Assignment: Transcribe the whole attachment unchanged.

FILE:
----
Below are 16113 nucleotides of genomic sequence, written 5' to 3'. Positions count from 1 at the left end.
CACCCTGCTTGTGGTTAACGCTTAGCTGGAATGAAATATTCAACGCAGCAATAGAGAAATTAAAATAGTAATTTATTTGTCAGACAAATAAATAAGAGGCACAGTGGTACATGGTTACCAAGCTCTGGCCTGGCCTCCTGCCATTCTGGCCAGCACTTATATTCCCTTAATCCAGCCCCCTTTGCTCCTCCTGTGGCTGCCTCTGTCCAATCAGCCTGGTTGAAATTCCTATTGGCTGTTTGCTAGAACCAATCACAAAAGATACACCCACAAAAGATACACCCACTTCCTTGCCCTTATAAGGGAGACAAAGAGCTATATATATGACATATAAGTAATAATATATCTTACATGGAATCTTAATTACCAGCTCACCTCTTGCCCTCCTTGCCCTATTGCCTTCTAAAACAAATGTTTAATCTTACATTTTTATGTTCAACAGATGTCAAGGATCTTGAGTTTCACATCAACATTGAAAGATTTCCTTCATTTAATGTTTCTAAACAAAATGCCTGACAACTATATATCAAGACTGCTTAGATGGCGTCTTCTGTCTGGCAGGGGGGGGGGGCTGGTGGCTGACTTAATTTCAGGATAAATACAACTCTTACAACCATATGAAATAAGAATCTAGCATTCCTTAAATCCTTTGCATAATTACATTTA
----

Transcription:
Below are 16113 nucleotides of genomic sequence, written 5' to 3'. Positions count from 1 at the left end.
CACCCTGCTTGTGGTTAACGCTTAGCTGGAATGAAATATTCAACGCAGCAATAGAGAAATTAAAATAGTAATTTATTTGTCAGACAAATAAATAAGAGGCACAGTGGTACATGGTTACCAAGCTCTGGCCTGGCCTCCTGCCATTCTGGCCAGCACTTATATTCCCTTAATCCAGCCCCCTTTGCTCCTCCTGTGGCTGCCTCTGTCCAATCAGCCTGGTTGAAATTCCTATTGGCTGTTTGCTAGAACCAATCACAAAAGATACACCCACAAAAGATACACCCACTTCCTTGCCCTTATAAGGGAGACAAAGAGCTATATATATGACATATAAGTAATAATATATCTTACATGGAATCTTAATTACCAGCTCACCTCTTGCCCTCCTTGCCCTATTGCCTTCTAAAACAAATGTTTAATCTTACATTTTTATGTTCAACAGATGTCAAGGATCTTGAGTTTCACATCAACATTGAAAGATTTCCTTCATTTAATGTTTCTAAACAAAATGCCTGACAACTATATATCAAGACTGCTTAGATGGCGTCTTCTGTCTGGCAGGGGGGGGGGGCTGGTGGCTGACTTAATTTCAGGATAAATACAACTCTTACAACCATATGAAATAAGAATCTAGCATTCCTTAAATCCTTTGCATAATTACATTTA